Subject: The DIS Slit Viewer is now required operation

From: Noel Camron Hastings

Submitted: Wed, 31 Jan 2001 20:42:28 -0700

Message number: 487 (previous: 486, next: 488 up: Index)

	Well, the testing phase of the DIS slit viewer is over and it is now in
full operation. This means that if you are a DIS observer, you are now
required to know how to run the slit viewer and maintain stars on the
slit during your runs. It is very simple, and the manual for the camera
can be found at:

	Read the manual, play with the camera. You can log in during the day and
try it if you send <> a message and ask about
it. That, or try <> and someone will give you the
OK to try it. There are basically a few commands to know for sure:

expose <time>
window (makes a subframe)
full (returns chip to full frame)
'C' in the graphic display (to get centroid of object for offsets)
repeat (to start series of exposures)

	There are many other commands, some of which will be quite handy for
different people and situations. Please do not show up and say, "So, how
does this work?" because you will only be wasting your on sky time
figuring it out. Most people that have done that have figured it out in
10-15 mins though.

	One of the biggest problems I have seen so far is that when people get a
slit image, they find the offset needed and then do not know how to
offset the telescope. There is an offset control window under the
'Telescope' menu. There you will want to use 'Instrument' type offsets
and select 'Abs' for absolute mode. Absolute differs from Relative in
that an absolute offset is always a absolute from original telescope
pointing. The numbers required here are in arcsecs and that is the unit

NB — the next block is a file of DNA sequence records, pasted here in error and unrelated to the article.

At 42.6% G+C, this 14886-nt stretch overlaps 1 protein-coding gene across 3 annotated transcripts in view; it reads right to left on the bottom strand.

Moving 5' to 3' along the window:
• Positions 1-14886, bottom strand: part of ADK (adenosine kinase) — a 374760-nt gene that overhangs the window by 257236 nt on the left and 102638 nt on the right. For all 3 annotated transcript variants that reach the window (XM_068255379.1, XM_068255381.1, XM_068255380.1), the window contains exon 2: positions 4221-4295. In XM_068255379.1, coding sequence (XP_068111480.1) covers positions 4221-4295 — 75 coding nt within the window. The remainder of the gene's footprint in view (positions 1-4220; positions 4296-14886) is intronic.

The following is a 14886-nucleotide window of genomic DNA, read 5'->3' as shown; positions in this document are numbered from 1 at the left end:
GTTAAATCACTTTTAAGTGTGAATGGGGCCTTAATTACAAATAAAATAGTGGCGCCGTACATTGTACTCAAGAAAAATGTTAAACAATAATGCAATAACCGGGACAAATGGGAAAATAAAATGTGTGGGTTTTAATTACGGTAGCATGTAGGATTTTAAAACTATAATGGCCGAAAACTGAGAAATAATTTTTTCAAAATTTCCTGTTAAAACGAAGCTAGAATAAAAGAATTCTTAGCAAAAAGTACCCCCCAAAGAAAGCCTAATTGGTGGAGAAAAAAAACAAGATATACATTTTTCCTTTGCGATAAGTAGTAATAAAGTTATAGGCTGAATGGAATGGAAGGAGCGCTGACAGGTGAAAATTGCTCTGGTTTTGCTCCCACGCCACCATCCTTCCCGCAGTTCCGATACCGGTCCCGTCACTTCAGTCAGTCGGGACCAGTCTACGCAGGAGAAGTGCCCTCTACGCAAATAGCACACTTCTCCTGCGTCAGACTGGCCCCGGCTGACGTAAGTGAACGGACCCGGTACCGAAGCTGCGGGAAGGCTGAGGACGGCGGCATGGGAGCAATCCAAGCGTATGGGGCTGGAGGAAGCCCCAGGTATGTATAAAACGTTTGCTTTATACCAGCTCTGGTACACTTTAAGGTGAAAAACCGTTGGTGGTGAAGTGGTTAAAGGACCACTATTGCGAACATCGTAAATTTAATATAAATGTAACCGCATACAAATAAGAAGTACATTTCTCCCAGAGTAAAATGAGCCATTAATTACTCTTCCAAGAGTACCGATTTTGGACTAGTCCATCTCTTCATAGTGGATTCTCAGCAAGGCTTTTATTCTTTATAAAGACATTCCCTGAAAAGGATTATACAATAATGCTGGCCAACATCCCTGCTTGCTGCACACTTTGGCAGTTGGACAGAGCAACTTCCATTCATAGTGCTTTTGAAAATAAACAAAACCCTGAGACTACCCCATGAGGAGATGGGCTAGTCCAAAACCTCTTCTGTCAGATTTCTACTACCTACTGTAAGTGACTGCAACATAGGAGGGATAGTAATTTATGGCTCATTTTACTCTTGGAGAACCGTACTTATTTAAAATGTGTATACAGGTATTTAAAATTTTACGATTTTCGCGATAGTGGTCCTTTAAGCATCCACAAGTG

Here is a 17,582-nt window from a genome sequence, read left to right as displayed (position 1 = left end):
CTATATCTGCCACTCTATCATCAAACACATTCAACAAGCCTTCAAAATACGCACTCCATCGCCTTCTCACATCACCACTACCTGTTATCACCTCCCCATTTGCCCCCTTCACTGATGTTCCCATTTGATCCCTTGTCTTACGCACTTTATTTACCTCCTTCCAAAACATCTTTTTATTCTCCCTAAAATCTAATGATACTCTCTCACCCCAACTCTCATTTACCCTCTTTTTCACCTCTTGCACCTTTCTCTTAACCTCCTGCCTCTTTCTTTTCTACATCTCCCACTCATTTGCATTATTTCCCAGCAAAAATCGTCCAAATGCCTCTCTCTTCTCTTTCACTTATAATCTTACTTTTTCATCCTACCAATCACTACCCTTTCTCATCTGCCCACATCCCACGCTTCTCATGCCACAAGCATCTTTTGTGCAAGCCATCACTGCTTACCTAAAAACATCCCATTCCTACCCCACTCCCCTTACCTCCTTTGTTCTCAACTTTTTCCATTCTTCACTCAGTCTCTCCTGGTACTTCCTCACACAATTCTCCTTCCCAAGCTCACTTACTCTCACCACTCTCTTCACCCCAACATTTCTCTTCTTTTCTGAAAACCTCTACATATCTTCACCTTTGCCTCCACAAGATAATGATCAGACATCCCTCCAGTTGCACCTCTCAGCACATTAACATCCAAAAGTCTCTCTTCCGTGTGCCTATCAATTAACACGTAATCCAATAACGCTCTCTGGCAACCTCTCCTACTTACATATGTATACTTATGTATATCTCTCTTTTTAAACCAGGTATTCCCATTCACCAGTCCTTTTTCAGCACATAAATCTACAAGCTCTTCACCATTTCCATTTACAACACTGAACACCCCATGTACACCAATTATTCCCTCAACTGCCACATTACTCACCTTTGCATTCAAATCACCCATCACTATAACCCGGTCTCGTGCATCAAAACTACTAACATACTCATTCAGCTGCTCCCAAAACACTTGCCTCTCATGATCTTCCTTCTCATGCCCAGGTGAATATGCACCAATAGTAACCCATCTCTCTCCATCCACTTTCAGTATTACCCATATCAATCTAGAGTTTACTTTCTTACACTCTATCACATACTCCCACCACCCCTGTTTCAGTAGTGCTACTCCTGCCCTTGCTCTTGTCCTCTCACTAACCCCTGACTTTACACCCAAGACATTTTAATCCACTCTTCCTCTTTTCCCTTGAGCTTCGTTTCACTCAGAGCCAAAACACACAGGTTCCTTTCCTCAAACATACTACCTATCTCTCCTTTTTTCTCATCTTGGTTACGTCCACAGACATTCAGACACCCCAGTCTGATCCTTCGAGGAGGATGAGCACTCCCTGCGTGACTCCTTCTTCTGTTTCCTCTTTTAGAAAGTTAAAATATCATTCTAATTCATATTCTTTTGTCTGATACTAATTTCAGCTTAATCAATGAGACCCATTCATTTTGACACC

that the slitviewer gives you for offsets as well. The only odd thing is
that the slitviewer gives you 0.01 precision and the offset control only
takes 0.1 precision, so round off.
	Many people do not know the difference between 'Absolute Offsets' and
'Relative Offsets'. We try and use Absolute for various reasons, but the
easiest way to explain is this is this. If you type an offset in of 0.6"
and hit 'Offset' three time, you will get a total offset from your
original pointing of 0.6" in absolute mode and 1.8" in relative. Relative
is always relative to your CURRENT position, so every time you hit 0.6"
it jumps another 0.6" whereas Absolute mode simply think you still mean
0.6 from original pointing.
	Once you have made an offset in Absolute mode you will then need to add
or subtract from what is currently in your offset window to make minor
adjustments. If you offset 4.6" and then decide you need to go to another
0.2" then enter 4.8" and hit offset again. Simple.
	If this does not make sense, please email the observing specialists
before your run to help clarify. The phone is a lot easier than typing
this all out....

  Noel Camron Hastings ~ Apache Point Observatory

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